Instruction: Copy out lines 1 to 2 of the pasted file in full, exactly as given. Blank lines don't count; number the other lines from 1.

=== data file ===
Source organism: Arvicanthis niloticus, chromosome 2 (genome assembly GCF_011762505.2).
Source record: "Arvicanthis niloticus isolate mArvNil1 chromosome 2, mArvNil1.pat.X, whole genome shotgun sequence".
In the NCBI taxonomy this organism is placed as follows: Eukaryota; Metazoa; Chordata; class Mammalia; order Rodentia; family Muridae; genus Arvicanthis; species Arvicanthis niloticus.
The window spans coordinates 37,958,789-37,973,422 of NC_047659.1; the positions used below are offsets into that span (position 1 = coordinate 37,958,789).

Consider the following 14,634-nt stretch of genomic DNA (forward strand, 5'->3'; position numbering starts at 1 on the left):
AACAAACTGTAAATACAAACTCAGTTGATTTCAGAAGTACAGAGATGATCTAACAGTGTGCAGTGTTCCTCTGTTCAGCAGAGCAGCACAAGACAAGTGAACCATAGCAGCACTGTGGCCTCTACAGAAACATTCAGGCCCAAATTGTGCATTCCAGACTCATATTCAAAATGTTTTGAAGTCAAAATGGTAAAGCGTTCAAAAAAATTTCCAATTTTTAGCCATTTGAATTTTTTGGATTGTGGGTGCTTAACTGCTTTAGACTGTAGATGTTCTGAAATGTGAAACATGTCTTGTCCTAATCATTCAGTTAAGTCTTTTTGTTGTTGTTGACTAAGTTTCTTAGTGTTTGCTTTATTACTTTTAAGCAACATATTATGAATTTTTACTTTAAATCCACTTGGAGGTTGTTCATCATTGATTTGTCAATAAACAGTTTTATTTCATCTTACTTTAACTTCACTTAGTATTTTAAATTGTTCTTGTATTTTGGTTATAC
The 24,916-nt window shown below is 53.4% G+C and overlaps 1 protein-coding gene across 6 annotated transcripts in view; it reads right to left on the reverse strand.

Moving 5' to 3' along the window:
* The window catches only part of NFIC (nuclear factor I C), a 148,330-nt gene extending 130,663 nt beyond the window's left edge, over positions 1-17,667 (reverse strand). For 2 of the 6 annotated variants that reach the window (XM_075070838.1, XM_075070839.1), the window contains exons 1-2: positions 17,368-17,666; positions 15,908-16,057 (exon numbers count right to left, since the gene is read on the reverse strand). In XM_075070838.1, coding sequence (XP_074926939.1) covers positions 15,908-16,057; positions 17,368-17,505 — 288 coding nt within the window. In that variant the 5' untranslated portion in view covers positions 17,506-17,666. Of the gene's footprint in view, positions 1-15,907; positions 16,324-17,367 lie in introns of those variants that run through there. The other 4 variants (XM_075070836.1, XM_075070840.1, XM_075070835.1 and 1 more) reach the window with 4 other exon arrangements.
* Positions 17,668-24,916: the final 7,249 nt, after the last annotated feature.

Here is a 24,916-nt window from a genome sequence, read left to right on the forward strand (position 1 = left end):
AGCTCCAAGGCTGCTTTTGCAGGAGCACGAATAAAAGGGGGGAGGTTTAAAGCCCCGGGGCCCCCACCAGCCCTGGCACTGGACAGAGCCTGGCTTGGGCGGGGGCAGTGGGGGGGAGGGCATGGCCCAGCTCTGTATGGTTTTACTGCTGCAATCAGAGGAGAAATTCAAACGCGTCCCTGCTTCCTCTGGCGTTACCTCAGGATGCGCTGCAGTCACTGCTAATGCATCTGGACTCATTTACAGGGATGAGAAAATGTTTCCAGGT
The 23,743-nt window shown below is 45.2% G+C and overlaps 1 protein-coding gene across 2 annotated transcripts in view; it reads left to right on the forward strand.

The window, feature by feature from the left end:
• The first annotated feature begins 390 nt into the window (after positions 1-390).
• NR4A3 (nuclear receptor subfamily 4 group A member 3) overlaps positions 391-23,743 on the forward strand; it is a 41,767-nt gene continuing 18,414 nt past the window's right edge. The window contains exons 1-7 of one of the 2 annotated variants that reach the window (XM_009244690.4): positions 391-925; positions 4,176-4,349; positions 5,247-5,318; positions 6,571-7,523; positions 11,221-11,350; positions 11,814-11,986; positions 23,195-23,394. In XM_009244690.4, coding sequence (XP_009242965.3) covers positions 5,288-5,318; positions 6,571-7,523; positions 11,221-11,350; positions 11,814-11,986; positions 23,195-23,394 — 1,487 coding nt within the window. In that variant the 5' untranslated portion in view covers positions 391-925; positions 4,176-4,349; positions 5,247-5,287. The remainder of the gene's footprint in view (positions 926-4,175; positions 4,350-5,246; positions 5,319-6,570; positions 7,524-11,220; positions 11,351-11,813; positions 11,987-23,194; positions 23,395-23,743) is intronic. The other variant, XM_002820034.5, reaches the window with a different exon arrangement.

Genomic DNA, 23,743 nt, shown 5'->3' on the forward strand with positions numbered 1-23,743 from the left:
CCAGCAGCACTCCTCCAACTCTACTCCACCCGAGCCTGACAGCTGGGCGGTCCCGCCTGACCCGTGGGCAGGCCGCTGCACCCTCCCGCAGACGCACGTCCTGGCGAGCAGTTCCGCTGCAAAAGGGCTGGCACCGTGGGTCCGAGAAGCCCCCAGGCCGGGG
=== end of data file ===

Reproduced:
Source organism: Arvicanthis niloticus, chromosome 2 (genome assembly GCF_011762505.2).
Source record: "Arvicanthis niloticus isolate mArvNil1 chromosome 2, mArvNil1.pat.X, whole genome shotgun sequence".